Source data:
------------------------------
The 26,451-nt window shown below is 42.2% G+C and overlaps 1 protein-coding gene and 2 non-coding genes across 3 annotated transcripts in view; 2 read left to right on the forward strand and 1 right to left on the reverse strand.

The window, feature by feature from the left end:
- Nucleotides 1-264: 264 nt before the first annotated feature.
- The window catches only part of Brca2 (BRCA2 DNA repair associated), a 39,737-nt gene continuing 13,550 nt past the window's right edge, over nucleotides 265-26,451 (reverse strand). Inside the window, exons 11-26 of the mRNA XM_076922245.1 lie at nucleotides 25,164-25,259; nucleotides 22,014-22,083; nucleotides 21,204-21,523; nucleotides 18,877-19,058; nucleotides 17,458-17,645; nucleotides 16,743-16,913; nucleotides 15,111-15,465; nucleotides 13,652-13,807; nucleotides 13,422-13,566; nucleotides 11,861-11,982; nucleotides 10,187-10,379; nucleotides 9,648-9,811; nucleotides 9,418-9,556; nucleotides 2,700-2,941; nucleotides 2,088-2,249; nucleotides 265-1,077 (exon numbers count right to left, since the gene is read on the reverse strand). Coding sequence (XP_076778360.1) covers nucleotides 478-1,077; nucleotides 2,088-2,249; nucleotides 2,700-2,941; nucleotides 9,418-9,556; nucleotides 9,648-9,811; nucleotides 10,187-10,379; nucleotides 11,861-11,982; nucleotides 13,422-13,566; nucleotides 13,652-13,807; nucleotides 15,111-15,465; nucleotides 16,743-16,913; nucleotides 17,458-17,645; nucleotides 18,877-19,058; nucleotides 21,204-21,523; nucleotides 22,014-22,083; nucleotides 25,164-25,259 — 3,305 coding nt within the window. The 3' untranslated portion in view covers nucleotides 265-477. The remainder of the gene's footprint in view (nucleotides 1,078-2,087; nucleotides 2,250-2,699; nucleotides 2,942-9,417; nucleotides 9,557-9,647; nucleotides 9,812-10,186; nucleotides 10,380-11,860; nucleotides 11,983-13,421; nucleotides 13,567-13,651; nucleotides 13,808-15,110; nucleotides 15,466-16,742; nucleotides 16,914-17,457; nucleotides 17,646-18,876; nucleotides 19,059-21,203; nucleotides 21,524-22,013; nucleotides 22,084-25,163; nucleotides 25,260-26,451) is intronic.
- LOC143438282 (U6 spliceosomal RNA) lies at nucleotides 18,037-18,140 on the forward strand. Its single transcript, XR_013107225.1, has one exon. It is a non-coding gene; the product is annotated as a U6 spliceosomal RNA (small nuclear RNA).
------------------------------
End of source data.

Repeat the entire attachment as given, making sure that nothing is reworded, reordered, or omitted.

The 26,451-nt window shown below is 42.2% G+C and overlaps 1 protein-coding gene and 2 non-coding genes across 3 annotated transcripts in view; 2 read left to right on the forward strand and 1 right to left on the reverse strand.

The window, feature by feature from the left end:
- Nucleotides 1-264: 264 nt before the first annotated feature.
- The window catches only part of Brca2 (BRCA2 DNA repair associated), a 39,737-nt gene continuing 13,550 nt past the window's right edge, over nucleotides 265-26,451 (reverse strand). Inside the window, exons 11-26 of the mRNA XM_076922245.1 lie at nucleotides 25,164-25,259; nucleotides 22,014-22,083; nucleotides 21,204-21,523; nucleotides 18,877-19,058; nucleotides 17,458-17,645; nucleotides 16,743-16,913; nucleotides 15,111-15,465; nucleotides 13,652-13,807; nucleotides 13,422-13,566; nucleotides 11,861-11,982; nucleotides 10,187-10,379; nucleotides 9,648-9,811; nucleotides 9,418-9,556; nucleotides 2,700-2,941; nucleotides 2,088-2,249; nucleotides 265-1,077 (exon numbers count right to left, since the gene is read on the reverse strand). Coding sequence (XP_076778360.1) covers nucleotides 478-1,077; nucleotides 2,088-2,249; nucleotides 2,700-2,941; nucleotides 9,418-9,556; nucleotides 9,648-9,811; nucleotides 10,187-10,379; nucleotides 11,861-11,982; nucleotides 13,422-13,566; nucleotides 13,652-13,807; nucleotides 15,111-15,465; nucleotides 16,743-16,913; nucleotides 17,458-17,645; nucleotides 18,877-19,058; nucleotides 21,204-21,523; nucleotides 22,014-22,083; nucleotides 25,164-25,259 — 3,305 coding nt within the window. The 3' untranslated portion in view covers nucleotides 265-477. The remainder of the gene's footprint in view (nucleotides 1,078-2,087; nucleotides 2,250-2,699; nucleotides 2,942-9,417; nucleotides 9,557-9,647; nucleotides 9,812-10,186; nucleotides 10,380-11,860; nucleotides 11,983-13,421; nucleotides 13,567-13,651; nucleotides 13,808-15,110; nucleotides 15,466-16,742; nucleotides 16,914-17,457; nucleotides 17,646-18,876; nucleotides 19,059-21,203; nucleotides 21,524-22,013; nucleotides 22,084-25,163; nucleotides 25,260-26,451) is intronic.
- LOC143438282 (U6 spliceosomal RNA) lies at nucleotides 18,037-18,140 on the forward strand. Its single transcript, XR_013107225.1, has one exon. It is a non-coding gene; the product is annotated as a U6 spliceosomal RNA (small nuclear RNA).